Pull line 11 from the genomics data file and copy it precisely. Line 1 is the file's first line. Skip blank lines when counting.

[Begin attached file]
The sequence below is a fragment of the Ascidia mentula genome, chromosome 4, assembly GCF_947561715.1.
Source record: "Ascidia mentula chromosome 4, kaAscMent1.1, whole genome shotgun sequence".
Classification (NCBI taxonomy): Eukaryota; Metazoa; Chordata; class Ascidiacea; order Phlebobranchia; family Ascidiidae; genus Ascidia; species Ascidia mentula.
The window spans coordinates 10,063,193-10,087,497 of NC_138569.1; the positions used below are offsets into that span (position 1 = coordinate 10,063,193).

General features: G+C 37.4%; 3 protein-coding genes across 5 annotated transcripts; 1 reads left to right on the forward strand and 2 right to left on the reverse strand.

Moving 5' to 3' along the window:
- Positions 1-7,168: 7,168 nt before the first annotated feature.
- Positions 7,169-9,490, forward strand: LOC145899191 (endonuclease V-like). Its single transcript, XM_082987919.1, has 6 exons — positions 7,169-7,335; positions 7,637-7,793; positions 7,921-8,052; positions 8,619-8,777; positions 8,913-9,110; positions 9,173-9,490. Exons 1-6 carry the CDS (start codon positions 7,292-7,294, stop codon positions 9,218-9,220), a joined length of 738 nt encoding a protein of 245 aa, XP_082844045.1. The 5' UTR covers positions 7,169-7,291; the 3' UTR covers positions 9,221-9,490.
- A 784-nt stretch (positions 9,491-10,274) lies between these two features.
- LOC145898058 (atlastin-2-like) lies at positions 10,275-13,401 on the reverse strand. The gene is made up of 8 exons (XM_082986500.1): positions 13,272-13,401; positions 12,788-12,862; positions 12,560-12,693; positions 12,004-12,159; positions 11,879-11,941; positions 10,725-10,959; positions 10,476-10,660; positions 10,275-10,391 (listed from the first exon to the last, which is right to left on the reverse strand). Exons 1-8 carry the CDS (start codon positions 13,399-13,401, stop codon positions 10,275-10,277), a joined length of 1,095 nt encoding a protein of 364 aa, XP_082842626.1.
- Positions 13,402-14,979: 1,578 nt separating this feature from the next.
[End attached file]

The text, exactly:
- Positions 13,402-14,979: 1,578 nt separating this feature from the next.